the colour of power hanging in the air
                      is a word for sun on warm stone
made transparent

as sky and trees
           repeat leaves in flame
                      on the other side a flight path

where finches throw their outlines
                      wings etch themselves on windows

in the stun of what stops them
an identified span
of feather grease and dust

                                            a curve of passageways
glazed over a bird
                      flies in
                                 lost in exits
           and entrances                      a tongue silent
                      behind a mouth that moves through glass

when the door is locked it is alarmed
                                 somewhere between G4 and E7
or what I know and and how it’s different from X

a restless wish for    what can’t be googled
           and if so is it knowledge
                                            or the lost keys
that apple F won’t retrieve

by Zoë Skoulding

The Oxford Brookes Poetry Centre warmly invites you to attend the opening of the exhibition Where We Begin to Look: Landscape and Poetry on Friday 11 October at 6.30pm in the Glass Tank, Abercrombie Building, Oxford Brookes University. Where We Begin to Look is a collaborative exhibition by the artist Zoe Benbow and the poet, Deryn Rees-Jones, and is presented by the Poetry Society and Small World Theatre, Ceredigion. The opening event will feature a discussion about the exhibition by Benbow and Rees-Jones, and readings by Rees-Jones and Sarah Corbett, whose work appears in the show. You can find out more on the Brookes website. If you would like to attend the opening, please reply to this message with your details. The exhibition runs until 5 November and is open to all.

‘Wingprint’ is copyright © Zoë Skoulding, 2013. It is reprinted from The Museum of Disappearing Sounds, published by Seren Books in 2013.

Notes from Seren: 

Zoë Skoulding‘s previous collections of poems include Remains of a Future City (Seren, 2008), and The Mirror Trade (Seren, 2004). Her work as a poet also encompasses criticism, translation and cross-media performance; she has been involved in several projects combining poetry with music or experimental soundscape, particularly as a member of Parking Non-Stop. She lives in north Wales, where she is Senior Lecturer in the School of English at Bangor University and Editor of the international quarterly Poetry Wales. You can follow Zoë’s work via her website or on Twitter.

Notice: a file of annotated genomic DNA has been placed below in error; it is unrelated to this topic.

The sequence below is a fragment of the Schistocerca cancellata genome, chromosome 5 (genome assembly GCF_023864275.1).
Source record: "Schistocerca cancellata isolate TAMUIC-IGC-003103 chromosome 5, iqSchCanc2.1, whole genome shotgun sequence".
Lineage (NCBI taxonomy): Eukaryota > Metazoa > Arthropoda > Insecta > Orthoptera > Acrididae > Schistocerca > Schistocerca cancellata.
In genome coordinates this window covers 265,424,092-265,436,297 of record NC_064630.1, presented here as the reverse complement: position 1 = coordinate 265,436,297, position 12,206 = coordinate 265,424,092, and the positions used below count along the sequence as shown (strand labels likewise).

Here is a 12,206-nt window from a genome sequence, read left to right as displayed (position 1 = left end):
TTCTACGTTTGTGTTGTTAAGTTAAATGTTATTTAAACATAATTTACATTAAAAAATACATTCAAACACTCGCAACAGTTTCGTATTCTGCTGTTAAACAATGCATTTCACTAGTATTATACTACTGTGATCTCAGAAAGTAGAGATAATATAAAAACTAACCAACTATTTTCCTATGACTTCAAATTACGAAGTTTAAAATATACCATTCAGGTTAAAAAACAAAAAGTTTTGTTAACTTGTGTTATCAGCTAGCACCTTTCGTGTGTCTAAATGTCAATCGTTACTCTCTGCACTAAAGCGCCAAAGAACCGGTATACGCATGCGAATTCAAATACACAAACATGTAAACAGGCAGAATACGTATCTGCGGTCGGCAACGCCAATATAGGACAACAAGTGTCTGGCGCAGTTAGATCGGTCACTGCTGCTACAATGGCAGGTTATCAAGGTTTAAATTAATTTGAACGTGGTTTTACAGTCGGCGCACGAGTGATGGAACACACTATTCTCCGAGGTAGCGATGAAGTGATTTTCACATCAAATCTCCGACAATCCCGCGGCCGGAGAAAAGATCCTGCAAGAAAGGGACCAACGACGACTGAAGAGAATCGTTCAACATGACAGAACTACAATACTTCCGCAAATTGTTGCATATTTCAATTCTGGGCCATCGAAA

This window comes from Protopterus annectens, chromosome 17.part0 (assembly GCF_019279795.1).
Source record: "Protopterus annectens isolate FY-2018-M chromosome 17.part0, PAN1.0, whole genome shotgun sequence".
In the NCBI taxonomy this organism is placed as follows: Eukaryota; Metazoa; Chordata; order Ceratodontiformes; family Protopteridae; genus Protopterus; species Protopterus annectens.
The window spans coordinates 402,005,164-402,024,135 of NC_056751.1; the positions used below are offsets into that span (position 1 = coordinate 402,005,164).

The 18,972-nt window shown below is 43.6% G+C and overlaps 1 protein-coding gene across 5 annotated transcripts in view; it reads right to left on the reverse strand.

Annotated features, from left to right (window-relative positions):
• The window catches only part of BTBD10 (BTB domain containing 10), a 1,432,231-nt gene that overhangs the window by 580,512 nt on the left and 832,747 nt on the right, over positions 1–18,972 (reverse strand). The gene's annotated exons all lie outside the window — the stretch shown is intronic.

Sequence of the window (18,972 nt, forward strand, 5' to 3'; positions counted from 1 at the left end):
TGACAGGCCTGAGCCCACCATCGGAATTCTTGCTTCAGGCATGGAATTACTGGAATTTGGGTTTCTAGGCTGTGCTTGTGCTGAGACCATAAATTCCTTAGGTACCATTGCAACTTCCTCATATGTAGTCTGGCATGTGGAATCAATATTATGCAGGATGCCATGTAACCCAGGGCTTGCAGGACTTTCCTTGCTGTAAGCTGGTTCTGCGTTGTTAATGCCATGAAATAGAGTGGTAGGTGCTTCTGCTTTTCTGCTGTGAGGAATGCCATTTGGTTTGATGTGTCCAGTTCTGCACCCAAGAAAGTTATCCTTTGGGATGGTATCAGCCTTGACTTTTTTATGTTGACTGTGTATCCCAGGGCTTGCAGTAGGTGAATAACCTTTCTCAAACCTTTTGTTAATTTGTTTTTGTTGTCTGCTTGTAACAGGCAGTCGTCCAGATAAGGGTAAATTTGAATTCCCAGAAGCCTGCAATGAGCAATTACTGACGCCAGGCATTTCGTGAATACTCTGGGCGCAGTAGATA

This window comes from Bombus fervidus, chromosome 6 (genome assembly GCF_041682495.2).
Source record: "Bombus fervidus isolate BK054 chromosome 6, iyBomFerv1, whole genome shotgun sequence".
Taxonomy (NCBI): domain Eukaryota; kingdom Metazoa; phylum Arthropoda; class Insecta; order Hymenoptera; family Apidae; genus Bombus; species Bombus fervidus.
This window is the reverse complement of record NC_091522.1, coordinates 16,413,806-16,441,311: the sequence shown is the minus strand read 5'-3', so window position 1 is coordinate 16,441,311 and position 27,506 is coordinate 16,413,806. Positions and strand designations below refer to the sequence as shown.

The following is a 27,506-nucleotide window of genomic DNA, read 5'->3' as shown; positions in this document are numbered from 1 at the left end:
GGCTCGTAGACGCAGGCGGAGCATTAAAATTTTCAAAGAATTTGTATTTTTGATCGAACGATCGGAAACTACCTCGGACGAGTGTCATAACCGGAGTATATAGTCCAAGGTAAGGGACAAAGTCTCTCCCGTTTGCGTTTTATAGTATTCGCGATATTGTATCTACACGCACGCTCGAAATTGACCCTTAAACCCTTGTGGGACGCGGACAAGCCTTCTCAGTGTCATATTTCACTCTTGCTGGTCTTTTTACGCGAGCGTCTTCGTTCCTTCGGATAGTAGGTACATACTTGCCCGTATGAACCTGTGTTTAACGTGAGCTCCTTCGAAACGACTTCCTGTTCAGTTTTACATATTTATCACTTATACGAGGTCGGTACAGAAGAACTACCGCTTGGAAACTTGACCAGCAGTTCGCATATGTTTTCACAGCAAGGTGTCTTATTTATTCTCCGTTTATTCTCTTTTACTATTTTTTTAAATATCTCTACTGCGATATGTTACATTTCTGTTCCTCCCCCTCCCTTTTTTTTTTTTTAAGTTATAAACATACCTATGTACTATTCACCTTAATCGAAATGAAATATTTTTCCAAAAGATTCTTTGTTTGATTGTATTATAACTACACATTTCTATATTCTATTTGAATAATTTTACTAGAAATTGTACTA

Seren Books (‘Seren’ means ‘star’ in Welsh) is based in Bridgend, South Wales. Originally conceived by Cary Archard and Dannie Abse as an offshoot of Poetry Wales magazine in the latter’s garage in Ogmore-by-Sea in the early 80s, under Managing Editor Mick Felton the press has gone from strength to strength and has published a wide range of titles including fiction (which under Editor Penny Thomas has seen the Booker-nominated novel by Patrick McGuinness, The Last Hundred Days, and an acclaimed novella series based on the medieval Welsh tales from the Mabinogion) and non-fiction (including literary criticism such as the new John Redmond title Poetry and Privacy, as well as sumptuous art books like the collaboration between photographer David Hurn and poet John Fuller, Writing the Picture). Seren’s poetry list, edited by Amy Wack since the early 90s, has produced T.S. Eliot Prize-nominated titles by Deryn Rees-Jones and Pascale Petit, Costa winner John Haynes, and a large list of Forward Prize winners and nominees, as well as continuing to publishing classic Welsh writers. Most recently, Seren has also added Irish and American writers to its list.

For more details about Seren, visit the publisher’s website, where there is a blog about Seren’s news and events. You can also find Seren on Facebook, on Twitter, and on YouTube, where there are videos of a number of poets reading from their work.

Copyright information: please note that the copyrights of all the poems displayed on the website and sent out on the mailing list are held by the respective authors, translators or estates, and no work should be reproduced without first gaining permission from the individual publishers.